SAN DIEGO - The San Diego Police Department on Friday targeted those under 18 who were out past curfew, attempting to enter Mexico to party.
Every night, thousands of people walk their way into Tijuana. On the weekends, some of those who enter are Americans under the age of 18, looking for a place to party where there is easy access to alcohol.
"If you're American, pretty much anything goes. They won't card you going into any club or bar down here," said San Diegan Jay Marchand.
"So for any underage person, teenager coming down here, it's easy to get alcohol," said 10News reporter Preston Phillips.
Marchand said, "I've come down here with my friend's sisters before who were like 15, 16 years old and they didn't get carded."
10News caught up with San Ysidro resident George Johnson, who is 19. Since the legal drinking age in Mexico is 18, he was good to go.
"It's a cool getaway instead of going down here and waiting for your legal limit," said Johnson.
To deter the 17 and under crowd from going to Tijuana to party, San Diego police set up a juvenile checkpoint every Friday and Saturday night at 10 p.m., several hundred feet from the entrance to Mexico.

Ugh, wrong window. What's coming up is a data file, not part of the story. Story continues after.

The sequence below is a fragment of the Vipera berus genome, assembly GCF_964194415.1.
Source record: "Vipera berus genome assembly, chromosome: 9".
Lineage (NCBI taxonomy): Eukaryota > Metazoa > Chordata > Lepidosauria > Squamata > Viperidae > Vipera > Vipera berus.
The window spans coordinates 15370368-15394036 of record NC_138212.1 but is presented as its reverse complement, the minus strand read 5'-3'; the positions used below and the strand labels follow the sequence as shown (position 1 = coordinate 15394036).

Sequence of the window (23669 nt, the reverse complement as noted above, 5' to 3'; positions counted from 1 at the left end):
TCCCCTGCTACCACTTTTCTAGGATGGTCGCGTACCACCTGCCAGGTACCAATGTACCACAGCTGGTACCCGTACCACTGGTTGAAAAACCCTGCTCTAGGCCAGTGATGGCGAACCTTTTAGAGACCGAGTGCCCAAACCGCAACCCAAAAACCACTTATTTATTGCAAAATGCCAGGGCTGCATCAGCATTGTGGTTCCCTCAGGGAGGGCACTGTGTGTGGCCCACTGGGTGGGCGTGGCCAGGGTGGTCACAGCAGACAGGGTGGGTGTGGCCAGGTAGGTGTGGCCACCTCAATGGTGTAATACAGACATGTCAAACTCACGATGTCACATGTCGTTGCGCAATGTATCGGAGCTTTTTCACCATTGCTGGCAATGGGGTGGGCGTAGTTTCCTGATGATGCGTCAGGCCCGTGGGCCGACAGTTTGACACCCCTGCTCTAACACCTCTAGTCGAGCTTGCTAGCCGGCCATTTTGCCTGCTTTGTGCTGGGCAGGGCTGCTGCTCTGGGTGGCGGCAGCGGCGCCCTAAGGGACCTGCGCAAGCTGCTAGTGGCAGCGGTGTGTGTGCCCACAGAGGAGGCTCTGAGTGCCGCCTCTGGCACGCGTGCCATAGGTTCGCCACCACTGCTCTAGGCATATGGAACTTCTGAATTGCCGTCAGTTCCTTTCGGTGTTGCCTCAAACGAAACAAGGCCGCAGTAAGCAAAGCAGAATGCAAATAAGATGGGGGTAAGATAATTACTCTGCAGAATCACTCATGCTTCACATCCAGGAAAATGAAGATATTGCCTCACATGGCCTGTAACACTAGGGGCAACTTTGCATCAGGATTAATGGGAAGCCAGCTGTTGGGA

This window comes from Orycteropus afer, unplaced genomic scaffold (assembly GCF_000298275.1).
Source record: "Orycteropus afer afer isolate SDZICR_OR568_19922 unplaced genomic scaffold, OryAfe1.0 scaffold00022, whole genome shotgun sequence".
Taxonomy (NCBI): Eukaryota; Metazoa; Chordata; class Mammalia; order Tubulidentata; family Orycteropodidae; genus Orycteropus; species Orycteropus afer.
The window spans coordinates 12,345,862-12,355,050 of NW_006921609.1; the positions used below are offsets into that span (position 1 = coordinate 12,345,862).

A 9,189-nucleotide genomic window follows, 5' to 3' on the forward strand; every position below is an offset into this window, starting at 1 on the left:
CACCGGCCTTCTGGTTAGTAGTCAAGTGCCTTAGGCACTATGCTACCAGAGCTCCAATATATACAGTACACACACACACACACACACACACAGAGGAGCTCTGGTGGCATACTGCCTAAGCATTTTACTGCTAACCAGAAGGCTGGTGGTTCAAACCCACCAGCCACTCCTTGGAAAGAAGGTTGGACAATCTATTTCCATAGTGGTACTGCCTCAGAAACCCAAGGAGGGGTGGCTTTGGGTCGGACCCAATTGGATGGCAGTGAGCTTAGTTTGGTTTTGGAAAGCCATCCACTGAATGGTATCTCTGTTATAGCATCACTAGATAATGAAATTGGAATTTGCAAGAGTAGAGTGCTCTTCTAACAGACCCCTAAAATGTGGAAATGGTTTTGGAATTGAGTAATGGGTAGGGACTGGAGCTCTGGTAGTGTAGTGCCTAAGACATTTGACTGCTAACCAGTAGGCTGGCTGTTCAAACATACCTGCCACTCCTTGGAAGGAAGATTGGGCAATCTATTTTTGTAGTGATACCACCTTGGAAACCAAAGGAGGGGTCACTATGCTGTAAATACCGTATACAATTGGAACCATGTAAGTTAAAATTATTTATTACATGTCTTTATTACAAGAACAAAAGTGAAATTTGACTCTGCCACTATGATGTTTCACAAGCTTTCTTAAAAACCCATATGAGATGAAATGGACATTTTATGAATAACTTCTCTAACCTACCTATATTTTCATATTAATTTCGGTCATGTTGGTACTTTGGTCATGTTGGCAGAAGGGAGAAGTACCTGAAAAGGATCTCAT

Each person who looks underage is asked for their identification and if they are not at least 18, they are arrested for breaking curfew and held till a parent or guardian can pick them up.
"Studies have shown that there's been a significant drop in juvenile crimes and juvenile victimization when curfew ordinances are enforced," said acting Lt. Terence Charlot, who is with the San Diego Police Department.
Marchand said, "It's a 24/7 party down here, you know. There's clubs that sell drugs and sex right inside the club so I wouldn't want my kid coming down here if they were under 18."
A 10News crew witnessed about 500 young San Diegans enter Mexico to party between 10 p.m. and 11 p.m. We also witnessed a few arrests, including one girl who resisted police while they were handcuffing her.
During a typical operation, police say they arrest at least 12. They stay out through the early morning hours working to keep San Diego's teens are out of harm's way.